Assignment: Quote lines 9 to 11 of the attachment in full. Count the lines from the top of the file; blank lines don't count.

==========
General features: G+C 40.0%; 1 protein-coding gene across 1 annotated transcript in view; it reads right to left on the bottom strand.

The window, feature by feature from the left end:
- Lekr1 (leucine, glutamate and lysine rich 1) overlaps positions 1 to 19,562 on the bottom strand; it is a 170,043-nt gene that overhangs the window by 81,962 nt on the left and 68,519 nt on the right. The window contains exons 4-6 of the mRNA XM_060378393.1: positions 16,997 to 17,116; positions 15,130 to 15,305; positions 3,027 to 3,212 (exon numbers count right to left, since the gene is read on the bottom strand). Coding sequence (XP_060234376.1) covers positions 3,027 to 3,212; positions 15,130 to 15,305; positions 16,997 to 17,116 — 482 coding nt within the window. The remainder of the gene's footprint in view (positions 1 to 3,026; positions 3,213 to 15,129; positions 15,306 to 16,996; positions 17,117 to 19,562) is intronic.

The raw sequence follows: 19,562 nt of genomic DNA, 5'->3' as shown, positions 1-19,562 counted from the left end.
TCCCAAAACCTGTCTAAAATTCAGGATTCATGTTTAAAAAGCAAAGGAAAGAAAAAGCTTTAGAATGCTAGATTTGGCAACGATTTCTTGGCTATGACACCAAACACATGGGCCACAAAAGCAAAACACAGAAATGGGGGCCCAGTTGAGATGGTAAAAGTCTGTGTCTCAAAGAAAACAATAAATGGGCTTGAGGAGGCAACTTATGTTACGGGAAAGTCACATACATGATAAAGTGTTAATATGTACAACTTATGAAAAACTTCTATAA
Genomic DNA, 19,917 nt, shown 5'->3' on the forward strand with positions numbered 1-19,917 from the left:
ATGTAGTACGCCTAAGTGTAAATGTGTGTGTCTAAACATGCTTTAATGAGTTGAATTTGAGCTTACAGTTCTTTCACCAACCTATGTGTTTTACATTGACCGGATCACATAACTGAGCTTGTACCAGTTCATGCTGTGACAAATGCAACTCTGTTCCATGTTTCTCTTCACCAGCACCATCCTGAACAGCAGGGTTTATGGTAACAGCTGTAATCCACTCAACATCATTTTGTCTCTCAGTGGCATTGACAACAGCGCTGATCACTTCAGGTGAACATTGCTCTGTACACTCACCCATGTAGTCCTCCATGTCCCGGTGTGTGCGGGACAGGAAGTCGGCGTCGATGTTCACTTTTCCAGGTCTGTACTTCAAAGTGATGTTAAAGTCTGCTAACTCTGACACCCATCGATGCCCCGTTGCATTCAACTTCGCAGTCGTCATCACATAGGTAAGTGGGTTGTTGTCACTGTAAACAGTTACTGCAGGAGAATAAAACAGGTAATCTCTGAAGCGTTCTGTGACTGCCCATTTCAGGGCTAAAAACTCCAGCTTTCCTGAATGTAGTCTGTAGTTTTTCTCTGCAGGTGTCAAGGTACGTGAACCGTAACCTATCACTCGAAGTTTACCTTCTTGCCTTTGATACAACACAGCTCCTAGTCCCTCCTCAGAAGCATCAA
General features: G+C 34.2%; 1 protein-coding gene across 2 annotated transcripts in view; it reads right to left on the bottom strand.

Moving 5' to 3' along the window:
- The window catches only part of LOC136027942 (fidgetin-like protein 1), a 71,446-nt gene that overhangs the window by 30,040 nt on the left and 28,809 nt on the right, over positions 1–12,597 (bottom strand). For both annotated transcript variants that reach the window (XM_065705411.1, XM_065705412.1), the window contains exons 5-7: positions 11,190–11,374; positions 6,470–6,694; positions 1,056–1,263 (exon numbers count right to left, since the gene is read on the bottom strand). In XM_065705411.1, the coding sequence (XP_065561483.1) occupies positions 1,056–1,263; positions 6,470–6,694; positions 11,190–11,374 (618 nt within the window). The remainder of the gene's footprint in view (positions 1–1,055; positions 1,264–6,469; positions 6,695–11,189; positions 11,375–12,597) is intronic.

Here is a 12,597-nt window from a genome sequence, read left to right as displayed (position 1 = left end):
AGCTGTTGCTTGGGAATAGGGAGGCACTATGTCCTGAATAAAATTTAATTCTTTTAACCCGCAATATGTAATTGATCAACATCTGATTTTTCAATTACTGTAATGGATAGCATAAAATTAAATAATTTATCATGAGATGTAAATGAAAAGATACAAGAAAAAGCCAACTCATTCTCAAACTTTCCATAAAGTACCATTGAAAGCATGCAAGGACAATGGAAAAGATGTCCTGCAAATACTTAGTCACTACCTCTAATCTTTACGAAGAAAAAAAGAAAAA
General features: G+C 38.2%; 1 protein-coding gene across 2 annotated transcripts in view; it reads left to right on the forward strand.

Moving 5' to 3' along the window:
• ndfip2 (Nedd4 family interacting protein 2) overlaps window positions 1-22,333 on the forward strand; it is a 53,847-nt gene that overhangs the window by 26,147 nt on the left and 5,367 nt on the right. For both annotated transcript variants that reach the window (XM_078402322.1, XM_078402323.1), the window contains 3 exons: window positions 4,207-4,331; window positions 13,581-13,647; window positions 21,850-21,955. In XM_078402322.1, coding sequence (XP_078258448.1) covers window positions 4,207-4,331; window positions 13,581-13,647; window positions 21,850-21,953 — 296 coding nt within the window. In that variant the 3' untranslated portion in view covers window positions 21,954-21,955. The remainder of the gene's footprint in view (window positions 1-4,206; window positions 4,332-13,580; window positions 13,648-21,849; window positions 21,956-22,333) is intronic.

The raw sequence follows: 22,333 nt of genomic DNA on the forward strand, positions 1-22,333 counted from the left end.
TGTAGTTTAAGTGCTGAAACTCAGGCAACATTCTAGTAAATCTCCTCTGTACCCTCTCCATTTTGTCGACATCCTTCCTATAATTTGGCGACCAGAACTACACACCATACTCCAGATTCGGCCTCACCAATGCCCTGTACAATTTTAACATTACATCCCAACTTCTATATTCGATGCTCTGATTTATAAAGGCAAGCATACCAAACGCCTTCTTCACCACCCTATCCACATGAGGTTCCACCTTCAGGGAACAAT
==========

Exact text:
Moving 5' to 3' along the window:
- The window catches only part of LOC136027942 (fidgetin-like protein 1), a 71,446-nt gene that overhangs the window by 30,040 nt on the left and 28,809 nt on the right, over positions 1–12,597 (bottom strand). For both annotated transcript variants that reach the window (XM_065705411.1, XM_065705412.1), the window contains exons 5-7: positions 11,190–11,374; positions 6,470–6,694; positions 1,056–1,263 (exon numbers count right to left, since the gene is read on the bottom strand). In XM_065705411.1, the coding sequence (XP_065561483.1) occupies positions 1,056–1,263; positions 6,470–6,694; positions 11,190–11,374 (618 nt within the window). The remainder of the gene's footprint in view (positions 1–1,055; positions 1,264–6,469; positions 6,695–11,189; positions 11,375–12,597) is intronic.

Here is a 12,597-nt window from a genome sequence, read left to right as displayed (position 1 = left end):